Caviar has always had a hold on me. It is a mysterious ingredient, almost otherworldy; the individual eggs look like jewels from an alien planet. Caviar tastes briny and vaguely floral, and the textural surprise of the pop in your mouth has led more than one writer to liken it to Pop Rocks for adults.
I’ve eaten all sorts of caviar, from spendy Osetra sturgeon caviar to our own California white sturgeon eggs, to Paddlefish roe (also known as “lumpfish”) to the wonderful little eggs from flying fish (tobiko), capelin and whitefish, which is a golden yellow. I’ve also eaten caviar from trout and salmon.
So when I caught a nice hen steelhead last weekend and saw it was full of eggs, I knew I needed to make caviar. The eggs were just so pretty!
I’d read about a general method of making caviar in a book called The Philosopher Fish, which involves gently removing the eggs from the skein — the membrane holding them together — rinsing them, salting them and drying them. It seemed pretty easy, which alarmed me: How could something so mysterious be so easy to create? It didn’t seem fair.
I delved into some more research, and it is indeed that easy. The art comes in the details: How do you get the eggs out of the skein? How much salt? How long to brine or rub the eggs? What temperature do you store them at?
So I used an amalgam of the methods I’d read about. I brined the eggs for a half hour in the fridge. Then I ran the skein under hot tap water, which shrunk the membrane and let the eggs drop into a colander. I then returned the eggs to the brine for another 30 minutes. I rinsed them off and let them drain in the colander for 15 minutes. Then I packaged them into a clean glass jar in the fridge. Done!
Aren’t they the coolest things ever? I have a hard time not taking them out of the fridge just to look at them. The steelhead caviar is supposed to hold for 2-3 weeks in the fridge, but I doubt it’ll make it that long — we’ll eat it long before then.
I prefer my caviar straight, served in a special spoon, so you can linger over the qualities of this caviar versus that one; this is what the Russians do when they serve the three classic sturgeon caviars: Beluga, Sevruga and Osetra. In case anyone cares, I am particularly fond of Osetra, which is pretty close to our caviar made from California white sturgeon. (You can buy California caviar here.)
Remove from your mind the notion that the only good caviar comes from sturgeon. The tobiko and masago you see in sushi restaurants is caviar from the flying fish and the capelin, a kind of herring. It really is like pop rocks. Whitefish caviar is even better, and is a beautiful canary color. Lumpfish is like a larger sturgeon caviar, but trout and salmon caviar is its own thing: large, luxurious, and slightly fatty — I saw thousands of minute fat droplets floating on the top of the brine when I made it.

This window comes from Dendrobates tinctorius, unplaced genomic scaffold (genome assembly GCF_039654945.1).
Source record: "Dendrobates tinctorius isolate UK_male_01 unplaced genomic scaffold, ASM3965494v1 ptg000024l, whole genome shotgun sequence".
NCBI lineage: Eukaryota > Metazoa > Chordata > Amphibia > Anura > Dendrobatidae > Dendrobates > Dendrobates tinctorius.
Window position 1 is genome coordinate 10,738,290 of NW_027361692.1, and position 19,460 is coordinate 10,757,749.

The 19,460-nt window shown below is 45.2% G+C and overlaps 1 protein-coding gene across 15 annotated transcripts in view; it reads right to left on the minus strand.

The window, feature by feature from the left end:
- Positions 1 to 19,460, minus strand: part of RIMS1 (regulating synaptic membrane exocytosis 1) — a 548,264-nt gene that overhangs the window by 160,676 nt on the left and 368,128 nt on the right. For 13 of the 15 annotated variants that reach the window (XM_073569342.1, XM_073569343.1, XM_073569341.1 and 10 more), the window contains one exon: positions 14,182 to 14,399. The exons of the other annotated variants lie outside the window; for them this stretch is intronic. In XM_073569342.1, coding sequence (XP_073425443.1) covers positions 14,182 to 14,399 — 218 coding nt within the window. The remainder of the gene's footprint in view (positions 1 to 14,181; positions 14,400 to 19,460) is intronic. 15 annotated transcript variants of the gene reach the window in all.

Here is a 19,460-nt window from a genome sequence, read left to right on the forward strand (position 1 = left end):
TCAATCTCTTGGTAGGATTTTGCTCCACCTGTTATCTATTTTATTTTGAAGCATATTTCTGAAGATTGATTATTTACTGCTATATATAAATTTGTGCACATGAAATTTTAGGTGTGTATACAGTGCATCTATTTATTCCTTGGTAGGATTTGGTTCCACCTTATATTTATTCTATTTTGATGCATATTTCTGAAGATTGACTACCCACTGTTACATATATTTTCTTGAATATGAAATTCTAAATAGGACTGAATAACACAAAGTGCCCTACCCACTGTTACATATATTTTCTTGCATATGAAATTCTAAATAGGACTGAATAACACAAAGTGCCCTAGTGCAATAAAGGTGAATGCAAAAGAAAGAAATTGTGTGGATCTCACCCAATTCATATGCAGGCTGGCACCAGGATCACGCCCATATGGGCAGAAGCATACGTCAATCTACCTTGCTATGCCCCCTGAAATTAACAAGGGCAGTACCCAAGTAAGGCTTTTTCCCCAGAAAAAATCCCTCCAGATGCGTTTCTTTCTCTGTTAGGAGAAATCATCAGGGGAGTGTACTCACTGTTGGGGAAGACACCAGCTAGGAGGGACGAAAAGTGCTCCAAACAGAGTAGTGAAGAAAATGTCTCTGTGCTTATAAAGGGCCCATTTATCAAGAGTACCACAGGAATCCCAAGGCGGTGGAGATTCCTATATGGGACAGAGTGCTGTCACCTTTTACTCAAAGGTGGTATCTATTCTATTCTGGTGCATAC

When combined with a larger dish, caviar can become an accent that makes a good dish great.
I made a pasta dish with flaked steelhead meat last night, mixed with toasted pine nuts, parsley, shallots, olive oil, Meyer lemon juice — and a spoonful of steelhead caviar. The caviar’s color and pop really made the dish.
It also served well as a garnish for a simple Japanese dish I made two days ago, where I wrapped the steelhead in buttered foil with some rehydrated matsutake mushrooms, sake and lemon slices, then baked it for 20 minutes.
(Click for the full Japanese baked steelhead recipe.)
Will this method work for other fish roes? I don’t see why not. I imagine the salting times and care you will need to dislodge the eggs will change, but the basic technique shouldn’t change. I’ll have to try this with other eggs in the future. Do any of you make your own caviar? How do you do it? And how do you eat it?
How to make trout caviar
Making caviar at home is not nearly so hard as you might think. It is a miraculous product, beautiful as jewels with a briny pop that adds color and texture to all sorts of dishes. And freshly made caviar will last 2-3 weeks in the fridge, too.
This recipe is designed for large-egged roes, such as trout, salmon or steelhead. The picture above is of steelhead caviar. There is no reason it would not work with smaller eggs, but I’ve not yet tried it. Once I do, I will add to this post.
Makes about 1 pint.
Prep Time: 60 minutes
- 1 full skein of steelhead, large trout roe or silver salmon roe, about 1 pound
- 1/3 cup kosher salt or pickling salt
- 4 cups cold water
- Mix the salt and water until the salt is all dissolved. Get a large bowl of ice water ready.
- Soak the roe sacs for 20 minutes in the salt water in the fridge.
- Get the faucet running with water just about as hot as you can take it, roughly 100-120 degrees. Lay a fine-meshed sieve in the sink.
- Lift one of the egg sacs out and run it under the hot water, gently shifting it back and forth between your hands. The membrane will contract and the eggs will fall out into the colander. Take your time and be gentle here. Repeat with the other skein.
- When all the eggs are in the colander, dunk the eggs in the bowl of ice water for 5 minutes, then return the eggs to the salt water brine. Rest in the fridge for another 15-20 minutes. Any longer and they will be very salty.
- Gently pour out the water and let the eggs drain in the sieve for 15 minutes.
- Pour into a clean glass jar and refrigerate for up to 3 weeks, but they will lose quality over time.